McKenna Carpenter and Emily Garron have played countless games together, but they are coming down to their final ones.
The seniors helped the High School North softball team put together one of the best years in program history—a 15-5 season, which finished on May 23 with a 9-2 win against High School South.
Carpenter has been pitching and Garron catching together consistently since middle school, and they can trace the roots of their combination all the way back to some Little League action.
“I met McKenna in first grade,” Garron said. “Our families are really close. For softball, we started playing together since seventh grade, and we became closer over travel softball.”
They played together so much beginning in middle school that combined with the school day, it seemed like they spent more time together than apart.
“Travel helped us come together a lot quicker,” Carpenter said. “We’d pitch and catch together at practice, then on the weekends we had three or four games we’d pitch together. In middle school, we’d play on three teams together. We used to joke about we were getting sick of each other. We’d see each other in school, then after school in practice. We clicked pretty quick.”
The two blossomed into a reliable battery that gave the Knights a strong starting point on defense. Carpenter and Garron made things easier for all.
“It’s a relief to not have to worry about every second that you have to plan and call pitches because your catcher is inexperienced and young,” said Knights head coach Jason Petrone. “It’s not the case. Since Emily became a junior, I’ve been able to rely on her. They work all year-round. She knows McKenna better than I do. They know some of the girls better than I do from playing travel against all these other teams. As Emily has grown and matured, she has a real good handle on it.”
The combination proved dominant at times. Carpenter struck out 19 in a 4-0 no-hitter over Nottingham on Apr. 23, then the next day threw another no-hitter in a 12-0 win over Hamilton West. Just for good measure, Carpenter also singled, doubled and homered in the win.
“She’s really confident as a pitcher,” Garron said. “She’s an all-around kind of athlete. I’ve seen her pitch in some really tough situations in travel and school.”
It helps Carpenter to have Garron on the receiving end. Carpenter has confidence that she can throw any of her seven pitches—fastball, curveball, screwball, drop, rise, change-up or curve-drop—and Garron will get it.
“It makes such a big difference to have someone I know,” Carpenter said. “She’s caught for me in Little League, middle school and high school. She knows when something is working for me. And I’m comfortable shaking her off… She’s good at looking at the batter’s stance when they step in the box and knowing what they want to do.”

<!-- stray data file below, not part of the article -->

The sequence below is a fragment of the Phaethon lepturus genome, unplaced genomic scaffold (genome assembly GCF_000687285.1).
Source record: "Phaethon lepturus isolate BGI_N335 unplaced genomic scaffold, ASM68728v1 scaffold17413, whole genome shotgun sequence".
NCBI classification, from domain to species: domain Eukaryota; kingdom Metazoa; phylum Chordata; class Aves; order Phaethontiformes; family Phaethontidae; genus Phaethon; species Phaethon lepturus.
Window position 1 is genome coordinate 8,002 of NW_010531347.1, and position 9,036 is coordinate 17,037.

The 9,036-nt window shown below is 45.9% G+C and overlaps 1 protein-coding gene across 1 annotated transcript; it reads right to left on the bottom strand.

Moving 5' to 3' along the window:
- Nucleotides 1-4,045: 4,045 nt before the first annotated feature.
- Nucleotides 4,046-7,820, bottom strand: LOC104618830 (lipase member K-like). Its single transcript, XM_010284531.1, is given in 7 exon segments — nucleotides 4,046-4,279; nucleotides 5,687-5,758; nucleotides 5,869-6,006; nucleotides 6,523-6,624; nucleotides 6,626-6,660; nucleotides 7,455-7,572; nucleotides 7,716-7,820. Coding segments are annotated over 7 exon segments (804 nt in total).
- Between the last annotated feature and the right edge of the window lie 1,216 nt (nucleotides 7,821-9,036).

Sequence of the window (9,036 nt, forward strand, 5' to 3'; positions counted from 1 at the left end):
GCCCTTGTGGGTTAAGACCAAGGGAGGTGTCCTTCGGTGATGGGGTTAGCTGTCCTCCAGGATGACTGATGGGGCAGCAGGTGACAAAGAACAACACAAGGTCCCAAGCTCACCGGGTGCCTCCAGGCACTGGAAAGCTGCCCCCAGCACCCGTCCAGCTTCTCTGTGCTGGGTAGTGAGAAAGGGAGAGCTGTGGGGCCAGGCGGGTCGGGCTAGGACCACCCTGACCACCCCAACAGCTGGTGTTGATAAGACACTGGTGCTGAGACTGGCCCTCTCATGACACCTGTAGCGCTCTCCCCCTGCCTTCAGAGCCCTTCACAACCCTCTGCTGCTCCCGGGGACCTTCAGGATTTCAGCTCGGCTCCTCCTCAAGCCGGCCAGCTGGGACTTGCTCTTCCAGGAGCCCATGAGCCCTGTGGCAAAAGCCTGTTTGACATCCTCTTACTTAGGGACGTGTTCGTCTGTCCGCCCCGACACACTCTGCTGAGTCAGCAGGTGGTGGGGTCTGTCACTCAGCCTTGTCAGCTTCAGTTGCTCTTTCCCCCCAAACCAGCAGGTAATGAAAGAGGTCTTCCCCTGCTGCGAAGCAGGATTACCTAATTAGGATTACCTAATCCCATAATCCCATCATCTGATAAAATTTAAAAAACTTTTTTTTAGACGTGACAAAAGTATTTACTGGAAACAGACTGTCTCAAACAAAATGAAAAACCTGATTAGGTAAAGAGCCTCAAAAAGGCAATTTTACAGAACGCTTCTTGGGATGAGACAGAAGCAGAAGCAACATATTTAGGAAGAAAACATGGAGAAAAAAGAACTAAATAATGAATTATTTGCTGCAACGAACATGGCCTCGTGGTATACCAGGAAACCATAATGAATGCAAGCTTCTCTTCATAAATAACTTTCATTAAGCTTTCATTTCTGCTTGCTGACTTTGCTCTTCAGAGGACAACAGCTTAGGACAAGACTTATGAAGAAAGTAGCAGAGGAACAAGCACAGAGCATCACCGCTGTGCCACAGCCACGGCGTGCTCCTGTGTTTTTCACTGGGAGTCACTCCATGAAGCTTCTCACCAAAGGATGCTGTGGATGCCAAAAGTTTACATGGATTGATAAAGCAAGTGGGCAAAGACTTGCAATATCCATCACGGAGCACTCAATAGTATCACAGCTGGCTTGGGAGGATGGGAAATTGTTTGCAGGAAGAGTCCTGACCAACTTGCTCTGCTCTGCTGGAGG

Although there is the occasional shake off, but the two are almost always on the same page. It’s helped them effectively attack each hitter.
“Me and Kenna, we’re counting on the same idea,” Garron said. “We’ll walk off and say, ‘I wanted to call that pitch too.’ We know what she’s capable of throwing in certain situations and that she’s able to execute certain pitches.
“I think it developed over the years. We’ve been best friends over the years. We know each other as more than players….She can trust in me and I can trust in her to hit her spots.”
The two began playing in Little League, and both remember being on opposing teams more than playing together early in their careers.
“We were always on opposite teams,” Garron said. “I remember a little bit, not specific things. We’d hang out off the field. We’d hang out and get food. Everyone was friends and we’d hang out together. It was a lot of fun.”
Garron pitched back then sometimes as well, but she was already making a good impression as a catcher. Carpenter was already showing a lot of promise as a pitcher.
North reached the semifinals of the Mercer County Tournament before losing to Steinert, and fell in the Central Jersey Group III state tournament opener, 1-0, to Wall on May 21. It was a tough way to bow out, with Carpenter allowing only three hits; WW-P North had four hits but couldn’t piece them together to drive in a run and extend their postseason.
“I think it was one of our best seasons,” Carpenter said. “We started off really good. Freshman year we had a pretty good record. My sophomore and junior year we struggled a little bit, but this year we definitely stepped it up.
The two still have some games left together. They play travel softball for the Jersey Inferno. Beyond that, they will go their separate ways. Garron will continue her career at DeSales University. Carpenter will focus on academics at the University of Utah.
“We have this summer season together,” Garron said. “I’ll be very sad when it’s our last travel game. Travel is our main thing. We see a lot of teams that we don’t normally play.”
Garron expects to continue catching in college, though she’s also prepared for the chance to play elsewhere if necessary to get on the field. She has developed into a reliable catcher that Carpenter expects will do well at the next level.
“She’s really aggressive with throwing down,” Carpenter said. “If they try to steal, which is rare because they know how good she throws, she’ll throw them out.”
“I’m going to miss catching for McKenna a lot,” Garron said. “I know we’ll stay as friends. When we get breaks (from school), we’ll link up. I always joke, one day we’ll be coaching together.”
The battery will be together to finish off travel season and enjoy their final games together after years of developing into a reliable combination.
“I like how comfortable I feel when I’m pitching to her,” Carpenter said. “I get nervous in big game situations. She comes out and calms me down. We have our pow-wows and she’ll calm me and down and tell me about her day. I’m definitely going to miss that.”